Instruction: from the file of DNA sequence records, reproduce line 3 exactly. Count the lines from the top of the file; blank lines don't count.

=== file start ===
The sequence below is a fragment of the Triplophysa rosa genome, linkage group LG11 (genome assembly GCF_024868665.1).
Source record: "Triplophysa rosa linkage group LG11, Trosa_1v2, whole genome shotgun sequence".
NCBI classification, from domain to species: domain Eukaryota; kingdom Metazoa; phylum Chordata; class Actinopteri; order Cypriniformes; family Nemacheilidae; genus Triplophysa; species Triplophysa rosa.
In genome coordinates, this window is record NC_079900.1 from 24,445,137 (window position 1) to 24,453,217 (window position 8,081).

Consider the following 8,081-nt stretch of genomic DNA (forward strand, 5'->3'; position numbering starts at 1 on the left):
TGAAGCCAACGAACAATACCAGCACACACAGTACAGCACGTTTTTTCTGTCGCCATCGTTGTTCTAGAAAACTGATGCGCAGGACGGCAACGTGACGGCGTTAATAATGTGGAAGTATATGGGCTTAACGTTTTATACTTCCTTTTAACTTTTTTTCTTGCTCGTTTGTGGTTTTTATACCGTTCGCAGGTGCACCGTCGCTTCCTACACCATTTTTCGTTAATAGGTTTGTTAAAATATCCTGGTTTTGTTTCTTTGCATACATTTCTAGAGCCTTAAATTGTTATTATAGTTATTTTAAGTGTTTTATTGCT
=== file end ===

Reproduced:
NCBI classification, from domain to species: domain Eukaryota; kingdom Metazoa; phylum Chordata; class Actinopteri; order Cypriniformes; family Nemacheilidae; genus Triplophysa; species Triplophysa rosa.